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Sept. 11 Families React to Moussaoui Sentence


Zacarias Moussaoui will be sentenced to life in prison, later today, for his role in the 9/11 attacks. After a long trial, the jury decided to spare his life. For two months, family members of 9/11 victims watched the trial--some inside the courthouse in Alexandria, Virginia, others watched by close-circuit TV, in special rooms set up for them in Boston, New York, New Jersey and Pennsylvania.

During the second phase of the trial, victims' families played an important role, testifying for both the defense and the prosecution. And those divisions remained when they learned about the jury's decision.

NPR's Laura Sullivan reports.


Robert Alonzo was stunned when he learned Moussaoui was going to live.

Mr. Robert Alonzo (Husband of 9/11 victim): I was pissed. He deserves death. He's a murderer.

SULLIVAN: Alonzo lost his wife in the first tower of the World Trade Center. He often thinks about the last time he talked to her, as the smoke took over her office on the 97th floor.

Mr. ALONZO: I was trying to reassure her, that my (unintelligible) you know, console her, make sure everyone was okay, and to be with somebody. And I told her that, you know, the kids loved her and I loved her, and I was coming down to get her.

SULLIVAN: Yesterday, driving home from school with his two children, Alonzo said he wanted this trial to end differently.

Mr. ALONZO: I want revenge. You know, I want revenge. And I won't get that because these guys hide in the caves and mountains. And today was an opportunity for me to get justice, and it wasn't served.

Ms. CARIE LAMACK (Daughter 9/11 victim): There were a lot of family members who wanted to see Zacarias Moussaoui die. But there are a lot of family members who did not.

SULLIVAN: Carie Lamack lost her mother aboard one of the planes that crashed into the Twin Towers. She said her mother would have wanted Moussaoui to live.

Ms. LAMACK: She would prefer to see someone like this spend their time in jail, and have to think about what he's made the decisions in his life and what he's chosen. Because he was not capable of pulling off these horrific attacks. He's a want-to-be who deserves to rot in jail. And I'm just glad that he got what he deserves today.

SULLIVAN: Day after day, family members lined up for a pass to sit inside the Alexandria courtroom. During the trial, some would cry, others would just stare at Moussaoui. Some said they were looking for answers; they wanted to know how the government might have prevented the attacks. Others said they were there for closure. But even for those pleased with the verdict yesterday, that wasn't easy to find.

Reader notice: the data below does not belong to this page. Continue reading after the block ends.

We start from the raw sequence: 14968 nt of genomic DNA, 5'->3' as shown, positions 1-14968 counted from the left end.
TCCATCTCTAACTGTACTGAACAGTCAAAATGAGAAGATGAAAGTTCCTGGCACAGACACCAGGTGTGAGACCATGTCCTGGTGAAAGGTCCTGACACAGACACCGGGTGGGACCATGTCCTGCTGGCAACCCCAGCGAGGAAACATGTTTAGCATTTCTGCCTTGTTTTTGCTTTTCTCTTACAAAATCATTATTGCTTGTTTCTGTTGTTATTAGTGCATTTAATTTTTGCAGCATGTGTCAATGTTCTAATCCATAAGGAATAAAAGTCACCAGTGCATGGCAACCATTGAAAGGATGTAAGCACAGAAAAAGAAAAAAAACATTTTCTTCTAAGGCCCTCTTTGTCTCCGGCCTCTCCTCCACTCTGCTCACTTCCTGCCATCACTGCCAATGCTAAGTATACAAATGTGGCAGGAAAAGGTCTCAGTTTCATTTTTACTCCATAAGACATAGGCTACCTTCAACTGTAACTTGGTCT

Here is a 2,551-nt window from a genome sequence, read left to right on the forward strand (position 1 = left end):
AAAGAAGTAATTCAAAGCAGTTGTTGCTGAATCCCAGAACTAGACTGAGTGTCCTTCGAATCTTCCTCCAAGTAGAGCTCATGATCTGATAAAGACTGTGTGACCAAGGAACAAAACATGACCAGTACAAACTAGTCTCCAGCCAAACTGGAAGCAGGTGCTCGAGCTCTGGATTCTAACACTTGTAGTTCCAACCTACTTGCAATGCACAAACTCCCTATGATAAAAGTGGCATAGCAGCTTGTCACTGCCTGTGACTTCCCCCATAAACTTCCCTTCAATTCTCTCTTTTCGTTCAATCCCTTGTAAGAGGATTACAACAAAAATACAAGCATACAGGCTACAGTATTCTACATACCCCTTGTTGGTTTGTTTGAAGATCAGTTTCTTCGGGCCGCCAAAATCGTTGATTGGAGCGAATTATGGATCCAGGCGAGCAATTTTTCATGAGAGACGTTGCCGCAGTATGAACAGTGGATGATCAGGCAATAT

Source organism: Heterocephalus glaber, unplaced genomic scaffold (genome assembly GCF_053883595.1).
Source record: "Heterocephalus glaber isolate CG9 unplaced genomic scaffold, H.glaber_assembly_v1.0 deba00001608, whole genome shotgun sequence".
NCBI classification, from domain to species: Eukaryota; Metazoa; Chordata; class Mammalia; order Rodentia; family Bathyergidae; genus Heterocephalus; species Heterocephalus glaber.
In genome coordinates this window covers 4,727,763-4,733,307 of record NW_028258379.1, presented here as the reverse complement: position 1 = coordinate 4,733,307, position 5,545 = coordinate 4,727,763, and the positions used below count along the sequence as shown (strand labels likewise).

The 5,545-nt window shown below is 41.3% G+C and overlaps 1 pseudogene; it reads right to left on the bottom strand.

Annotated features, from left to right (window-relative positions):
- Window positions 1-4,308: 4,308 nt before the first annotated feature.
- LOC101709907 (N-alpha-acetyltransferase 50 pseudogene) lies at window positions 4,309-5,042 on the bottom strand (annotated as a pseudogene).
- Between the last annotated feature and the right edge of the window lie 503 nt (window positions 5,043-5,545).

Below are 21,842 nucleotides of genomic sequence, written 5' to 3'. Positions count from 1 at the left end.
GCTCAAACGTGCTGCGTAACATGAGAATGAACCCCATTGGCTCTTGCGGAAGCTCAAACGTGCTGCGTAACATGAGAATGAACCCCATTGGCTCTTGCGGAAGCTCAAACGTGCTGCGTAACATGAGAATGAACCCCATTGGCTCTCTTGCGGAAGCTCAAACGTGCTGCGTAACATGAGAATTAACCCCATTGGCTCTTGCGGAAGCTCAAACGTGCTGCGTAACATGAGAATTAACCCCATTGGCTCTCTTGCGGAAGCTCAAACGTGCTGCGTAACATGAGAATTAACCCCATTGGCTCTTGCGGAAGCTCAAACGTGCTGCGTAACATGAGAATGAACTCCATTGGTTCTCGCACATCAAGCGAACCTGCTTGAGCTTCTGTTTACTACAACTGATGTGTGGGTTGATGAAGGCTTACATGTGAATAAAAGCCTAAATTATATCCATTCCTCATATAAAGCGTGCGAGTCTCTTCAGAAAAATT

Ms. ROSEMARY DILLARD (Wife of 9/11 Victim): There isn't a closure. You know, like a sore--they took the scab off. I feel like it happened yesterday.

SULLIVAN: Rosemary Dillard has spent almost everyday in the courtroom, over the past two months. At first, she wanted Moussaoui to be executed. But yesterday, she suddenly found herself undecided.

Ms. DILLARD: On the way over here, I was trying to decide what outcome do I want? What outcome do I want? And then I just settled in, and it's whatever the jury decided. Those men and women had a very difficult task to complete. And what they've come up with, is all right with me.

SULLIVAN: When this trial began, Zacarias Moussaoui had already pled guilty, and was going to be sentenced to life without parole. Even though the jury rejected the government's appeal for a death sentence, many family members said the trial was still worth it.

Mr. BILL DOYLE (Son Killed on 9/11): I lost my son, Joseph. He worked for Cantor Fitzgerald. He was 25 years old.

SULLIVAN: Bill Doyle is disappointed by the verdict. But he's glad the trial forced the government to reveal information about mistakes they made, leading up to 9/11. He worries now, that the Justice Department will no longer bring those involved in the 9/11 attacks to U.S. courtrooms.

Mr. DOYLE: I just don't want to see our government stop with this one person. There are so many others that were involved with 9/11.

SULLIVAN: As he left the courtroom yesterday, Moussaoui stood up and yelled, America, you lost. Bill Doyle and other family members say, he's wrong. They say the fact that Moussaoui received a fair trial in front of the world, and that 12 Americans spared his life, proves that the opposite is true.

Laura Sullivan, NPR News. Transcript provided by NPR, Copyright NPR.

Laura Sullivan is an NPR News investigative correspondent whose work has cast a light on some of the country's most significant issues.